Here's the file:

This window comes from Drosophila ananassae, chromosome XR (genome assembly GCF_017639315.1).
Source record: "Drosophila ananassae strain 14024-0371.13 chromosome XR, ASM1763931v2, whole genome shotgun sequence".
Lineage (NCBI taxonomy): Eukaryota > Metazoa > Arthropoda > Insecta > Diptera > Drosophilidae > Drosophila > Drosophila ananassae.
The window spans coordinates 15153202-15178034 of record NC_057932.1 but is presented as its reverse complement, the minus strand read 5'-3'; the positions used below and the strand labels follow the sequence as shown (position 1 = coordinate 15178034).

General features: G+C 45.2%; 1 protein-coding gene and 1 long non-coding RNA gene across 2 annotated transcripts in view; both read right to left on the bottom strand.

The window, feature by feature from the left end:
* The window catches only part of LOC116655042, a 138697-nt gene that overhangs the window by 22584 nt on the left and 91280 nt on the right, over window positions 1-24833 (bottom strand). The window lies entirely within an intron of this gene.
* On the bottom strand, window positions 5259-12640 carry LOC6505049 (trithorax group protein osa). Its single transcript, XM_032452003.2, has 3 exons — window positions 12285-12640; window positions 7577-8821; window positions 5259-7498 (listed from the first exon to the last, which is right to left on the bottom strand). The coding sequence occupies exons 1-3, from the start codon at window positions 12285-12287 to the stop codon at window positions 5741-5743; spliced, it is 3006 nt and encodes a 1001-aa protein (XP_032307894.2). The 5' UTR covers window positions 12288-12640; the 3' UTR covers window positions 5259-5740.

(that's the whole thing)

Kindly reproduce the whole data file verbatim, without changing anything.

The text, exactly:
This window comes from Drosophila ananassae, chromosome XR (genome assembly GCF_017639315.1).
Source record: "Drosophila ananassae strain 14024-0371.13 chromosome XR, ASM1763931v2, whole genome shotgun sequence".
Lineage (NCBI taxonomy): Eukaryota > Metazoa > Arthropoda > Insecta > Diptera > Drosophilidae > Drosophila > Drosophila ananassae.
The window spans coordinates 15153202-15178034 of record NC_057932.1 but is presented as its reverse complement, the minus strand read 5'-3'; the positions used below and the strand labels follow the sequence as shown (position 1 = coordinate 15178034).

General features: G+C 45.2%; 1 protein-coding gene and 1 long non-coding RNA gene across 2 annotated transcripts in view; both read right to left on the bottom strand.

The window, feature by feature from the left end:
* The window catches only part of LOC116655042, a 138697-nt gene that overhangs the window by 22584 nt on the left and 91280 nt on the right, over window positions 1-24833 (bottom strand). The window lies entirely within an intron of this gene.
* On the bottom strand, window positions 5259-12640 carry LOC6505049 (trithorax group protein osa). Its single transcript, XM_032452003.2, has 3 exons — window positions 12285-12640; window positions 7577-8821; window positions 5259-7498 (listed from the first exon to the last, which is right to left on the bottom strand). The coding sequence occupies exons 1-3, from the start codon at window positions 12285-12287 to the stop codon at window positions 5741-5743; spliced, it is 3006 nt and encodes a 1001-aa protein (XP_032307894.2). The 5' UTR covers window positions 12288-12640; the 3' UTR covers window positions 5259-5740.